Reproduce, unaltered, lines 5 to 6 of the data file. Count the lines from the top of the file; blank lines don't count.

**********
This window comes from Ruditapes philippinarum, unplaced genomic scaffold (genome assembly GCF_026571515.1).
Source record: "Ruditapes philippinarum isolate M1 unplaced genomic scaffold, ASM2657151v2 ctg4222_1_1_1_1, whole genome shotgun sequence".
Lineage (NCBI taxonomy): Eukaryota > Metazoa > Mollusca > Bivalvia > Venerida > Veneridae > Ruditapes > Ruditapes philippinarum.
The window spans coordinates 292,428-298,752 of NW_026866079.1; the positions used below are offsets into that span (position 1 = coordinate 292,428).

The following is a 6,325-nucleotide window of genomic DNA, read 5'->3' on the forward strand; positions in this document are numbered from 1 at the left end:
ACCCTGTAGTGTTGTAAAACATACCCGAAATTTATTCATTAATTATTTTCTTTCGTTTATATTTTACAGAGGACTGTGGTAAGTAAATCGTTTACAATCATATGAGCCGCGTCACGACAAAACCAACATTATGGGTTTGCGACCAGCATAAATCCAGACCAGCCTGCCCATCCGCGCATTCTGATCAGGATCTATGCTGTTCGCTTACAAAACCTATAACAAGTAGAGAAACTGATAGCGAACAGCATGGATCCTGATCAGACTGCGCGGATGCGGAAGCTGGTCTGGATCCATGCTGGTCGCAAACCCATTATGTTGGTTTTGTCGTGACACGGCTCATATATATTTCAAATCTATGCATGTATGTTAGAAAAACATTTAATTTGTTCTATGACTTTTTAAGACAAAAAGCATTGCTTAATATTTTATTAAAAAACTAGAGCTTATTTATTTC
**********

The following is a 6,325-nucleotide window of genomic DNA, read 5'->3' on the forward strand; positions in this document are numbered from 1 at the left end:
ACCCTGTAGTGTTGTAAAACATACCCGAAATTTATTCATTAATTATTTTCTTTCGTTTATATTTTACAGAGGACTGTGGTAAGTAAATCGTTTACAATCATATGAGCCGCGTCACGACAAAACCAACATTATGGGTTTGCGACCAGCATAAATCCAGACCAGCCTGCCCATCCGCGCATTCTGATCAGGATCTATGCTGTTCGCTTACAAAACCTATAACAAGTAGAGAAACTGATAGCGAACAGCATGGATCCTGATCAGACTGCGCGGATGCGGAAGCTGGTCTGGATCCATGCTGGTCGCAAACCCATTATGTTGGTTTTGTCGTGACACGGCTCATATATATTTCAAATCTATGCATGTATGTTAGAAAAACATTTAATTTGTTCTATGACTTTTTAAGACAAAAAGCATTGCTTAATATTTTATTAAAAAACTAGAGCTTATTTATTTC